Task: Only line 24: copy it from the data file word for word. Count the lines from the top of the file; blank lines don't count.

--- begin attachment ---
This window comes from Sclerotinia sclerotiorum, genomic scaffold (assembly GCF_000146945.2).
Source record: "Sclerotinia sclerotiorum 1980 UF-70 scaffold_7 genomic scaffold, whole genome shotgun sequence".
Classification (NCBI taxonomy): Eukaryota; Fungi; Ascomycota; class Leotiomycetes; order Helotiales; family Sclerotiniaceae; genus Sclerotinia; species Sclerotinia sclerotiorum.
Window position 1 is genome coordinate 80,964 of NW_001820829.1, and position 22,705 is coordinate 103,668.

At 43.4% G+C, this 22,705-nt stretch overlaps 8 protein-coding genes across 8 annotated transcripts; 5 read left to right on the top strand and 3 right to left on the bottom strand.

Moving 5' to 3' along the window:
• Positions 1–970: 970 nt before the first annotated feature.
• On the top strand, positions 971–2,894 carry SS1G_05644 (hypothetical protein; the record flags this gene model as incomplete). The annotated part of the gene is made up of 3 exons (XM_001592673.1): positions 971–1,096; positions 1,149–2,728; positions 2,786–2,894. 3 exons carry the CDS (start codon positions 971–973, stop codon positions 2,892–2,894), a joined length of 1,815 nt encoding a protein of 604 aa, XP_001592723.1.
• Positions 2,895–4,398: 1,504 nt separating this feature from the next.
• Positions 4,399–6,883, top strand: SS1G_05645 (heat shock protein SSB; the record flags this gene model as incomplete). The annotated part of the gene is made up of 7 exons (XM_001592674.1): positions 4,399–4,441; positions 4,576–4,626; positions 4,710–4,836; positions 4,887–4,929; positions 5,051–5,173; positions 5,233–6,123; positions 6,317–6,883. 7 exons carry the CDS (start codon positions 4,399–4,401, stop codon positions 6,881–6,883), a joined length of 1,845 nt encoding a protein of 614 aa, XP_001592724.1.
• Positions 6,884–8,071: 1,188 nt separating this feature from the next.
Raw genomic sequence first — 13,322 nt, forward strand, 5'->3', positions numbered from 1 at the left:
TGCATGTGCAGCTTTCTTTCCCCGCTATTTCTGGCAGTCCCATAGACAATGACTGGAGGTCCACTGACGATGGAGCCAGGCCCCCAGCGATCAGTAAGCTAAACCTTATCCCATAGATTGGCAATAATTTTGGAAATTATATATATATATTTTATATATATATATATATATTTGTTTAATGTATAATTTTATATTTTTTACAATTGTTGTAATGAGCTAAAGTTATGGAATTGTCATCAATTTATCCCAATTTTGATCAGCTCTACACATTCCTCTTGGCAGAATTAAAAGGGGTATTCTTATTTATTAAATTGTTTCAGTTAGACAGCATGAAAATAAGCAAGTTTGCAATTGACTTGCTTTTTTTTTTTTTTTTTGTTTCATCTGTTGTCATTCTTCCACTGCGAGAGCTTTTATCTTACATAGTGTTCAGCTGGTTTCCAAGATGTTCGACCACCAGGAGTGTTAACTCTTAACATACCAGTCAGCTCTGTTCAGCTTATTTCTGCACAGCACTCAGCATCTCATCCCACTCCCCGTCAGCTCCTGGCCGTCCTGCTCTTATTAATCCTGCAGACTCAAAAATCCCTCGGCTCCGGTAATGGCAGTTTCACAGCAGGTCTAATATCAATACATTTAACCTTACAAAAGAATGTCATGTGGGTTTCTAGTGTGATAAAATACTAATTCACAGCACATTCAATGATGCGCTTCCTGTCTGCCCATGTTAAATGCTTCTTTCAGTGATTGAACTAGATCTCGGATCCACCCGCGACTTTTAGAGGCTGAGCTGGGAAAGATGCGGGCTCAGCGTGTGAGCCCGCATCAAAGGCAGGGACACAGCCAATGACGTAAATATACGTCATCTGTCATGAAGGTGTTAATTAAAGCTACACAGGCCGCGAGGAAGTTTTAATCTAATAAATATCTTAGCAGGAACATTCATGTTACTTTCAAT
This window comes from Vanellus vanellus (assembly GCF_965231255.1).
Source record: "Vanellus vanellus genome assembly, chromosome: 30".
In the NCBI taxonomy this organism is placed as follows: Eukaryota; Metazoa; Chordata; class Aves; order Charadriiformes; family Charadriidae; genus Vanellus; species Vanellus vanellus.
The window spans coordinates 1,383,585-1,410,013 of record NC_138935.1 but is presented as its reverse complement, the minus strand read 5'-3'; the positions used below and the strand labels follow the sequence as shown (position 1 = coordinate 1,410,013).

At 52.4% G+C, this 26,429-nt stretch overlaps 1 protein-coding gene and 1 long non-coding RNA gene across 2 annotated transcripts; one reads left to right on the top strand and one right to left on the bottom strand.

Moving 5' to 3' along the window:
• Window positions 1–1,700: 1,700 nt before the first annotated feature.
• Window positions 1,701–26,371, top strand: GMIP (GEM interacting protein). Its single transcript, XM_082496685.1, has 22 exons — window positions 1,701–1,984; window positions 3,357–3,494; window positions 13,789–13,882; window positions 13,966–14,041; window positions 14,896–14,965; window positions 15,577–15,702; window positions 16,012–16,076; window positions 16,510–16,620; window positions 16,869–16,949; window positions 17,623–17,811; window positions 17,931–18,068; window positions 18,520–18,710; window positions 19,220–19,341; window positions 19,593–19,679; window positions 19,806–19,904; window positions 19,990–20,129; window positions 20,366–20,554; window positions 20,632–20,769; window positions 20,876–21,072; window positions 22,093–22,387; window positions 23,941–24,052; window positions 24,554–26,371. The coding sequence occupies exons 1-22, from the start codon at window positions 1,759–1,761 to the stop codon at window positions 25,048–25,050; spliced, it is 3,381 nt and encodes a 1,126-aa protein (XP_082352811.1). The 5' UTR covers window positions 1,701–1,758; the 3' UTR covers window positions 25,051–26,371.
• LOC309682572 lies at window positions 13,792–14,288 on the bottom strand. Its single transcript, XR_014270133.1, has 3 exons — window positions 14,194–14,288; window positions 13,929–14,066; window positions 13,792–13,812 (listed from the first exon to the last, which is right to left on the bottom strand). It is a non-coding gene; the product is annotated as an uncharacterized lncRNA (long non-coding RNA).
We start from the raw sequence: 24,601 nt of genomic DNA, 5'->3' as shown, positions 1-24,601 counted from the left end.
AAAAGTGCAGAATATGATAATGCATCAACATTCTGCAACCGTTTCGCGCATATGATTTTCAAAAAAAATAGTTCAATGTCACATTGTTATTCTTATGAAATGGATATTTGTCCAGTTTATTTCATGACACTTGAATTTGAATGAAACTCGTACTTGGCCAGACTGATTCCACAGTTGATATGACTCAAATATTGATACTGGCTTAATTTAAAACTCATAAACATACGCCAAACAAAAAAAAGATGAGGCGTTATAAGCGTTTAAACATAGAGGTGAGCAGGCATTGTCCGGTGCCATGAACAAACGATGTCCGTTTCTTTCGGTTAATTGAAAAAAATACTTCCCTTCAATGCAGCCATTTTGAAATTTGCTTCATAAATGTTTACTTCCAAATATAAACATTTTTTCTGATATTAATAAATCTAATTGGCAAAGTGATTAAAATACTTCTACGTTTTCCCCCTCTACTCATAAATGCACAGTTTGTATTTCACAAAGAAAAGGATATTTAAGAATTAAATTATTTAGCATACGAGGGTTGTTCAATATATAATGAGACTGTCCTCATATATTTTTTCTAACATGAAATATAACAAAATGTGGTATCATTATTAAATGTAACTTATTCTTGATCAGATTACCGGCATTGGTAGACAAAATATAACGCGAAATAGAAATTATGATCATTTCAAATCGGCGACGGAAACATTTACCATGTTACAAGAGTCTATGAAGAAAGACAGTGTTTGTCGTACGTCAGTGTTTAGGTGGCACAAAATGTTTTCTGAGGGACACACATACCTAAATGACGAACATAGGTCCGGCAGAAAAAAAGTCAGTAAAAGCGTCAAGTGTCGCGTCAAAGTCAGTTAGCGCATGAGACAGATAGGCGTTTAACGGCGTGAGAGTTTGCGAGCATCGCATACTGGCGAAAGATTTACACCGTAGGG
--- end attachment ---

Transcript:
AAAAGTGCAGAATATGATAATGCATCAACATTCTGCAACCGTTTCGCGCATATGATTTTCAAAAAAAATAGTTCAATGTCACATTGTTATTCTTATGAAATGGATATTTGTCCAGTTTATTTCATGACACTTGAATTTGAATGAAACTCGTACTTGGCCAGACTGATTCCACAGTTGATATGACTCAAATATTGATACTGGCTTAATTTAAAACTCATAAACATACGCCAAACAAAAAAAAGATGAGGCGTTATAAGCGTTTAAACATAGAGGTGAGCAGGCATTGTCCGGTGCCATGAACAAACGATGTCCGTTTCTTTCGGTTAATTGAAAAAAATACTTCCCTTCAATGCAGCCATTTTGAAATTTGCTTCATAAATGTTTACTTCCAAATATAAACATTTTTTCTGATATTAATAAATCTAATTGGCAAAGTGATTAAAATACTTCTACGTTTTCCCCCTCTACTCATAAATGCACAGTTTGTATTTCACAAAGAAAAGGATATTTAAGAATTAAATTATTTAGCATACGAGGGTTGTTCAATATATAATGAGACTGTCCTCATATATTTTTTCTAACATGAAATATAACAAAATGTGGTATCATTATTAAATGTAACTTATTCTTGATCAGATTACCGGCATTGGTAGACAAAATATAACGCGAAATAGAAATTATGATCATTTCAAATCGGCGACGGAAACATTTACCATGTTACAAGAGTCTATGAAGAAAGACAGTGTTTGTCGTACGTCAGTGTTTAGGTGGCACAAAATGTTTTCTGAGGGACACACATACCTAAATGACGAACATAGGTCCGGCAGAAAAAAAGTCAGTAAAAGCGTCAAGTGTCGCGTCAAAGTCAGTTAGCGCATGAGACAGATAGGCGTTTAACGGCGTGAGAGTTTGCGAGCATCGCATACTGGCGAAAGATTTACACCGTAGGG